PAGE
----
Reply comments are due by October 6 on the FCC’s Order and Notice of Proposed Rulemaking (“NPRM”) proposing changes to the digital audio broadcasting rules to facilitate greater digital FM radio coverage. Initial comments in response to the NPRM were due by September 21. The NPRM tentatively concludes that there is merit to two petitions for rulemaking filed by NAB and other parties (available here and here), asking the FCC to permit increased FM digital effective radiated power beyond the existing levels and to allow a digital FM station to operate with asymmetric power on the digital sidebands (for more details about these petitions, see our article here). The FCC seeks comment on a number of specific questions including when a station can seek higher digital power without submitting a contour analysis or otherwise seeking Commission prior approval; whether stations planning asymmetrical side bands need to give notice to adjacent channel stations; whether there is a risk of interference to lower powered FM stations, secondary stations (LPFMs and translators), and even broadband operators who suggest possible interference to equipment that they operate on FM channels; and whether any potential interference calls for limits on the proposed rule changes.
October 10 is the deadline by which all full-power television, full-power radio, and Class A television stations must upload to their online public inspection files their Quarterly Issues/Program Lists for the third quarter of 2023. The lists should identify the issues of importance to the station’s community and the programs that the station aired in October, August, and September that addressed those issues. As you finalize your lists, do so carefully and accurately, as they are the only official records of how your station is serving the public and addressing the needs and interests of its community. See our article here for more on the importance of the Quarterly Issues/Programs list obligation.
October 10 is also the deadline by which noncommercial educational stations must upload to their public inspection files documentation of any on-air fundraising benefitting third parties that interrupted their normal programming from July 1 through September 30, 2023. This obligation applies to noncommercial educational stations not affiliated with NPR or PBS that conducted such third-party on-air fundraising. For more information about this requirement, see our article here. Also on October 10, Class A television stations should upload to their online public file documentation of their continuing eligibility for Class A status during the period from July 1 through September 30, 2023.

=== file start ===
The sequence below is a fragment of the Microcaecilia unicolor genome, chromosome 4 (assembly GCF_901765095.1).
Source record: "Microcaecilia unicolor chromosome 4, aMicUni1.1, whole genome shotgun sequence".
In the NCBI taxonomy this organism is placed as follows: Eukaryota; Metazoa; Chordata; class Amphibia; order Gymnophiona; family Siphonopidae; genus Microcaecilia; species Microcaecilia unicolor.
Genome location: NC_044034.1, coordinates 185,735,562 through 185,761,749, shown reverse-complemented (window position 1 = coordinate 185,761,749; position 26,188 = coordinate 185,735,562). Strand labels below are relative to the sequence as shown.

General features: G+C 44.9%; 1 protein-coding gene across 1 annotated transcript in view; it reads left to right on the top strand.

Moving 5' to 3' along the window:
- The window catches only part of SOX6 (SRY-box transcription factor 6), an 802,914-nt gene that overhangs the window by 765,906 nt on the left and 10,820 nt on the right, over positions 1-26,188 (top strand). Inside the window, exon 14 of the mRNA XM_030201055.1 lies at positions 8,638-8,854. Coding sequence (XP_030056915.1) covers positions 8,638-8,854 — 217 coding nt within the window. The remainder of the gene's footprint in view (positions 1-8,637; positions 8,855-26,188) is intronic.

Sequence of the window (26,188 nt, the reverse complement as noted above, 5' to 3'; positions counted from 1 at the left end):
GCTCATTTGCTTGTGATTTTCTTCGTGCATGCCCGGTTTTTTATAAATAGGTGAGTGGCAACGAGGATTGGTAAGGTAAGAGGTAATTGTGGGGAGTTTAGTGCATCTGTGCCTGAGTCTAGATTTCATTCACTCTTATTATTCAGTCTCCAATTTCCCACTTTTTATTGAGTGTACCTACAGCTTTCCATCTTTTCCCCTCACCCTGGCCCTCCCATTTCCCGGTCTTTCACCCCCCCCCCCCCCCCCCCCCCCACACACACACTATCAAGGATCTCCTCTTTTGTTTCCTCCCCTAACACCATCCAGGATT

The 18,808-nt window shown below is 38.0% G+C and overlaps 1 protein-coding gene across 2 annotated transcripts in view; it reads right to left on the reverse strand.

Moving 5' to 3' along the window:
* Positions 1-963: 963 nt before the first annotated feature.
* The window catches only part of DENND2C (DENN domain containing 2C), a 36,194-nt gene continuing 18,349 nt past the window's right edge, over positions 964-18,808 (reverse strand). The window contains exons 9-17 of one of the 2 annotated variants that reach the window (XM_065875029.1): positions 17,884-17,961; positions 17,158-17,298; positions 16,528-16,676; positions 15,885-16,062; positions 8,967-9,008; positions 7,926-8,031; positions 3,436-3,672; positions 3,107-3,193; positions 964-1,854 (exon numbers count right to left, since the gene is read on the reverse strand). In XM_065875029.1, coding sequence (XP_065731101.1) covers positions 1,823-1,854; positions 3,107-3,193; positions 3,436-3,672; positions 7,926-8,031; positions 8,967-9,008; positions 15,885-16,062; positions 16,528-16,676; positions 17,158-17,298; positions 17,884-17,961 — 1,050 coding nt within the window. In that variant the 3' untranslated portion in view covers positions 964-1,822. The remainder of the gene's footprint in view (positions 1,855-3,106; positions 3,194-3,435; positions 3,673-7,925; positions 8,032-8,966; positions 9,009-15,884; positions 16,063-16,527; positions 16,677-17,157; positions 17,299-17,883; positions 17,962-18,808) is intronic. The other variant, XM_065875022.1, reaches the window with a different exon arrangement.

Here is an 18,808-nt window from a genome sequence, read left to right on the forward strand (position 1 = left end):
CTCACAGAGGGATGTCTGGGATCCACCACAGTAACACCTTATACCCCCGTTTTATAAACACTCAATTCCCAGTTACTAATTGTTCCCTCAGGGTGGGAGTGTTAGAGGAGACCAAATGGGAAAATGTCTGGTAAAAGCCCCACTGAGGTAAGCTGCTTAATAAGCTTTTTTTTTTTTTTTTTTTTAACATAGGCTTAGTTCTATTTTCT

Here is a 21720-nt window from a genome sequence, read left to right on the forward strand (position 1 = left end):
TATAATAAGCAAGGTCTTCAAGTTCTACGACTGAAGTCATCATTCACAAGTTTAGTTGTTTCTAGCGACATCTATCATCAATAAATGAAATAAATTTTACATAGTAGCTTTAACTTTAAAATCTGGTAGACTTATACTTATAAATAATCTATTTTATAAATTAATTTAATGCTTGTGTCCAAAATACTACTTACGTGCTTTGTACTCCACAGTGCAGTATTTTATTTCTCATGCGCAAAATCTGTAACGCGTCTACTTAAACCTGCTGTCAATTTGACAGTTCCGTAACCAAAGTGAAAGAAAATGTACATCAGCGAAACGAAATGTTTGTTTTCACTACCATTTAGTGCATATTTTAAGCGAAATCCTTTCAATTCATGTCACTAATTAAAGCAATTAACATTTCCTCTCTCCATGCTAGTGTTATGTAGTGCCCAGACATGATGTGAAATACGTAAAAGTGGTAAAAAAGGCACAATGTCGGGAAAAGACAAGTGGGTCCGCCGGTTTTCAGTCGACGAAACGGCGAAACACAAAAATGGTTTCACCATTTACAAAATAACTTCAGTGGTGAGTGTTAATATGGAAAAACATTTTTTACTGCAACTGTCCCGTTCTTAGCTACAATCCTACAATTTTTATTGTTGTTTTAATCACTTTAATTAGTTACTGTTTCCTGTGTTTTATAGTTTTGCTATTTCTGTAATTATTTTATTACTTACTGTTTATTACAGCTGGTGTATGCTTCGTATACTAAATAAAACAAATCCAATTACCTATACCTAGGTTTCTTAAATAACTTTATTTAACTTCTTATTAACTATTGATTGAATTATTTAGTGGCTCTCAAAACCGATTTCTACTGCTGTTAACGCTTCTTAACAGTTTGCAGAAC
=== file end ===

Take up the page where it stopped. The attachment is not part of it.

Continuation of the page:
The FCC’s October Open Meeting is scheduled for October 19. At that meeting, the FCC Commissioners are scheduled to consider an item regarding the expansion of audio description requirements for video programming to video programmers outside of the 100 largest TV markets. As proposed in the February 2023 Further Notice of Proposed Rulemaking on the matter, the FCC will vote on whether to phase in audio description requirements for an additional 10 markets each year until all markets are covered. While the FCC is required by statute to hold monthly meetings, it is not required to vote on any items at those meetings. Therefore, it remains to be seen whether the FCC Commissioners will act upon the audio description item.
Looking ahead to November, a window for filing applications for new LPFM stations runs from November 1 to November 8. We wrote more about the rules for this window here.
As always, this list of dates is not exhaustive. Also note that deadlines can change – especially in light of the impending government shutdown. Always review these dates with your legal and technical advisors, and note other dates not listed here that may be relevant to your operations.